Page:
“I’ve told you everything and now you know too much, so I’m going to have to kill you.”
This, in a nutshell, is the plot of Shem Bitterman’s new play, “A Death in Colombia.” To tell more would be telling too much. But let’s give it a try.
The dynamic Roxanne Hart is Lisa, an ex-pat anthropologist living in Bogotá. Her husband, John, is a political activist who has been missing for three weeks. He has gone north to the headwaters of the Orinoco River to work with the U’wa people in an attempt to save the rain forest from being destroyed by predatory oil companies.
As she waits frantically for a phone call from John, Lisa is visited by Natalie (Sarah Foret), a young woman who is also waiting for word from John. She is John’s mistress, she tells Lisa, and she and John are “crazy in love with each other.”
After ordering Natalie to leave (and throwing up offstage), Lisa is visited by a stranger who claims to be an old college buddy of John’s. Lisa, who has been married to John for 20 years, and was with him during their student days at Harvard, has no recollection of this man and is skeptical that he is who he claims to be. (“You smile like a murderer,” she tells him.) But the man, Roger (Joe Regalbuto), knows every intimate detail about her, including the fact that she has a mole just above her right breast. He mocks her privileged background and her respect for her husband’s devotion to his activist convictions: “The upper middle class are the only kind (of people) who can afford convictions,” he says.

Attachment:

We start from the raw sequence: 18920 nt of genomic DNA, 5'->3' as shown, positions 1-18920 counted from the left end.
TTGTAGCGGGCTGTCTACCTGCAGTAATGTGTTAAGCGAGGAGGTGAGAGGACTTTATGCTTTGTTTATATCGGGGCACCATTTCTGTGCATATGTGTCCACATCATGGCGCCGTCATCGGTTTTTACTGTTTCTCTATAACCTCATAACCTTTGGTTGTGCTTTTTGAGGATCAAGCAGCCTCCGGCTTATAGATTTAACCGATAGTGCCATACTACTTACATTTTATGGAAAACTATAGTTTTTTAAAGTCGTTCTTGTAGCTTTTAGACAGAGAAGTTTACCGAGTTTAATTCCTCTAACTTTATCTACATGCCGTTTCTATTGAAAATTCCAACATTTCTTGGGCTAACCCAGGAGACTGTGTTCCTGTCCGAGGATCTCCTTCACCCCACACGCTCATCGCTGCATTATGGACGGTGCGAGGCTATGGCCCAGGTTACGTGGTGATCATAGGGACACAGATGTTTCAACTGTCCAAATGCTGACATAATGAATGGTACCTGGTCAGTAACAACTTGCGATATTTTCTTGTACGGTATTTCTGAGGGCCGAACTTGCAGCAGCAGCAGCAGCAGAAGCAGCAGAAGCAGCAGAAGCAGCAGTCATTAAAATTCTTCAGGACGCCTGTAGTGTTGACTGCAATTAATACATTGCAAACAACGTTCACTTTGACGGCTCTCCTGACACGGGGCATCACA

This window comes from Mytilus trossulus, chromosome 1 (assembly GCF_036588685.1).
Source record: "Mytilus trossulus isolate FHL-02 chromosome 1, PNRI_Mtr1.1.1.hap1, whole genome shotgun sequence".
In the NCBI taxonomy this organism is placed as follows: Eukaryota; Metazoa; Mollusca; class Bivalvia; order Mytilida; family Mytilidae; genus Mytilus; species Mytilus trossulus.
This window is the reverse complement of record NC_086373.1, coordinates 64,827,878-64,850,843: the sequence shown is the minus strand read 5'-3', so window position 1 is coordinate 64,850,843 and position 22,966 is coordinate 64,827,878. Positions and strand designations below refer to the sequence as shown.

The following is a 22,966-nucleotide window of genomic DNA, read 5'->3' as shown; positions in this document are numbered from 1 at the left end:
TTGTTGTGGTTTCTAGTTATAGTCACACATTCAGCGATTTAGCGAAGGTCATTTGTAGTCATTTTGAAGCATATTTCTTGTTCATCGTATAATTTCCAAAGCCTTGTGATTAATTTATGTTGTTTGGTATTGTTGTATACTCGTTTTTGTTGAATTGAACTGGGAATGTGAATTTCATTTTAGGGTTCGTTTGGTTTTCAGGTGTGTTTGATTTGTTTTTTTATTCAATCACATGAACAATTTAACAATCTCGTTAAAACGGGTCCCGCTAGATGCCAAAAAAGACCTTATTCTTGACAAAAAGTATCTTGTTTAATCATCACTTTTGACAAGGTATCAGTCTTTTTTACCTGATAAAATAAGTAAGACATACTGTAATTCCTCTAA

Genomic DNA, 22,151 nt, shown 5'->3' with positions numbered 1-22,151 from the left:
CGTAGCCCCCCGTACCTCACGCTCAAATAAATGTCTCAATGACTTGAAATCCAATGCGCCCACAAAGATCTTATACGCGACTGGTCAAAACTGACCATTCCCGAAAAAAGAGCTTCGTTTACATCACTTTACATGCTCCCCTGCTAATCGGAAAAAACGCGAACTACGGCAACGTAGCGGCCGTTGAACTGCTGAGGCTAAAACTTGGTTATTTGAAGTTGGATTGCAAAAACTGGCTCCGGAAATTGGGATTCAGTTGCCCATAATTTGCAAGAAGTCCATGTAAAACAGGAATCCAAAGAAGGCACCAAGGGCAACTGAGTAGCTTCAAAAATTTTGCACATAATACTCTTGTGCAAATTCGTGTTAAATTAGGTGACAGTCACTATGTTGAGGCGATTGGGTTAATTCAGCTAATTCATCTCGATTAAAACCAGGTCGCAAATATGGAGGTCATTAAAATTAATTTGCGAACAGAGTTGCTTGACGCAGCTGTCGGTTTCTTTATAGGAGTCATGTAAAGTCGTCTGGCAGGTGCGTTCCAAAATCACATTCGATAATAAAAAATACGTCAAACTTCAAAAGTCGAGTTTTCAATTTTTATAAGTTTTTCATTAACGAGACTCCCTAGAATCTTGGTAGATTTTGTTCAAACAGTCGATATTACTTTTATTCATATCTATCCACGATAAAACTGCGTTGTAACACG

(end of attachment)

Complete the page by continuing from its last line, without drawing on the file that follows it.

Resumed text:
From here on the conversation takes one surprising twist after another: startling, puzzling, and thoroughly absorbing. Which parts are true? Which parts are lies? Why is Roger there? And where is John?
Steve Zuckerman has directed this small cast with impeccable timing as Lisa responds with rising frenzy to the shifting moods of this alarming stranger. Set and lighting designer Jeff Zuckerman has supplied an attractive artifact-laden apartment, and Roger Bellon’s original background music sounds both ethnic and ominous at the same time.
“A Death in Colombia” is the latest work in playwright Bitterman’s award-winning portfolio of more than 30 produced plays and screenplays, including last year’s “Influence,” which dealt with shenanigans at the World Bank.
Bitterman’s plays are historically accurate, political, provocative, and consistently engaging.
“Theater is about what’s surprising,” he says. “I like to introduce a bit of chaos in my plays and I like that layer of ambiguity, giving the audience room to inhabit the play itself. The unresolved aspects are what’s important, and that has special power when it works.”
In “A Death in Colombia” it definitely works.
“A Death in Colombia” will continue at the Skylight Theatre, 1816 N. Vermont Ave. in Los Angeles Fridays and Saturdays at 8 p.m. and Sundays at 7 p.m. through July 31. Call (702) 582-8587 or visit www.ktctickets.org for reservations.
Cynthia Citron can be reached at firstname.lastname@example.org.